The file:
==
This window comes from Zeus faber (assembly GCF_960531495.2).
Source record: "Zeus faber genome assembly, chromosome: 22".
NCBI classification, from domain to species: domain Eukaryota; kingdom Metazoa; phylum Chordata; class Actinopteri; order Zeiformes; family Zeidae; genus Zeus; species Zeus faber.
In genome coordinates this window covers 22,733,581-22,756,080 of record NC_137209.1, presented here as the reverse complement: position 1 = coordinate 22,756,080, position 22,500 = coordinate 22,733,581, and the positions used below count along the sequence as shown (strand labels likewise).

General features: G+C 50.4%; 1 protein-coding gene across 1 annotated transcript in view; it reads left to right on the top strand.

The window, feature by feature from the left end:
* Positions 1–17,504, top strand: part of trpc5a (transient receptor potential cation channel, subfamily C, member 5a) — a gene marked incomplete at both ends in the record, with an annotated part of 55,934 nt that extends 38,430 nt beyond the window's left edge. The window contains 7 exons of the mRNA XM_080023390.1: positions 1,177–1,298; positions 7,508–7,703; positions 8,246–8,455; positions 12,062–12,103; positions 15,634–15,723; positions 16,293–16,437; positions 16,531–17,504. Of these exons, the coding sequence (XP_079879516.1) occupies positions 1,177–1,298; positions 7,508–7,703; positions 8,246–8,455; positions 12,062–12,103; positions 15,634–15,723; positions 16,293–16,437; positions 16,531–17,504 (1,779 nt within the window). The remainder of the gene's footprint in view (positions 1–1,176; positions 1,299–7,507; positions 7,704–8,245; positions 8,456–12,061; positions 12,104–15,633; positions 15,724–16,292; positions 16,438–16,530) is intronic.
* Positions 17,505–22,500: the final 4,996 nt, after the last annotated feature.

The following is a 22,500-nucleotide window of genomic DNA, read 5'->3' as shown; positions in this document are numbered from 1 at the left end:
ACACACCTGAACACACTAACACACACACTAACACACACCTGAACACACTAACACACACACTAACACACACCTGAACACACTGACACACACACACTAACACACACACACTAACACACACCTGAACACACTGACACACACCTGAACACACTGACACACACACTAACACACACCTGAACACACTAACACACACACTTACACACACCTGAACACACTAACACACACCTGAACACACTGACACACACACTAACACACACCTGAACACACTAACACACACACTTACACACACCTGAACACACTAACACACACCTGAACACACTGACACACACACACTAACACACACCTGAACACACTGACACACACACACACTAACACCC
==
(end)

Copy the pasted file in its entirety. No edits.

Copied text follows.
This window comes from Zeus faber (assembly GCF_960531495.2).
Source record: "Zeus faber genome assembly, chromosome: 22".
NCBI classification, from domain to species: domain Eukaryota; kingdom Metazoa; phylum Chordata; class Actinopteri; order Zeiformes; family Zeidae; genus Zeus; species Zeus faber.
In genome coordinates this window covers 22,733,581-22,756,080 of record NC_137209.1, presented here as the reverse complement: position 1 = coordinate 22,756,080, position 22,500 = coordinate 22,733,581, and the positions used below count along the sequence as shown (strand labels likewise).

General features: G+C 50.4%; 1 protein-coding gene across 1 annotated transcript in view; it reads left to right on the top strand.

The window, feature by feature from the left end:
* Positions 1–17,504, top strand: part of trpc5a (transient receptor potential cation channel, subfamily C, member 5a) — a gene marked incomplete at both ends in the record, with an annotated part of 55,934 nt that extends 38,430 nt beyond the window's left edge. The window contains 7 exons of the mRNA XM_080023390.1: positions 1,177–1,298; positions 7,508–7,703; positions 8,246–8,455; positions 12,062–12,103; positions 15,634–15,723; positions 16,293–16,437; positions 16,531–17,504. Of these exons, the coding sequence (XP_079879516.1) occupies positions 1,177–1,298; positions 7,508–7,703; positions 8,246–8,455; positions 12,062–12,103; positions 15,634–15,723; positions 16,293–16,437; positions 16,531–17,504 (1,779 nt within the window). The remainder of the gene's footprint in view (positions 1–1,176; positions 1,299–7,507; positions 7,704–8,245; positions 8,456–12,061; positions 12,104–15,633; positions 15,724–16,292; positions 16,438–16,530) is intronic.
* Positions 17,505–22,500: the final 4,996 nt, after the last annotated feature.

The following is a 22,500-nucleotide window of genomic DNA, read 5'->3' as shown; positions in this document are numbered from 1 at the left end:
ACACACCTGAACACACTAACACACACACTAACACACACCTGAACACACTAACACACACACTAACACACACCTGAACACACTGACACACACACACTAACACACACACACTAACACACACCTGAACACACTGACACACACCTGAACACACTGACACACACACTAACACACACCTGAACACACTAACACACACACTTACACACACCTGAACACACTAACACACACCTGAACACACTGACACACACACTAACACACACCTGAACACACTAACACACACACTTACACACACCTGAACACACTAACACACACCTGAACACACTGACACACACACACTAACACACACCTGAACACACTGACACACACACACACTAACACCC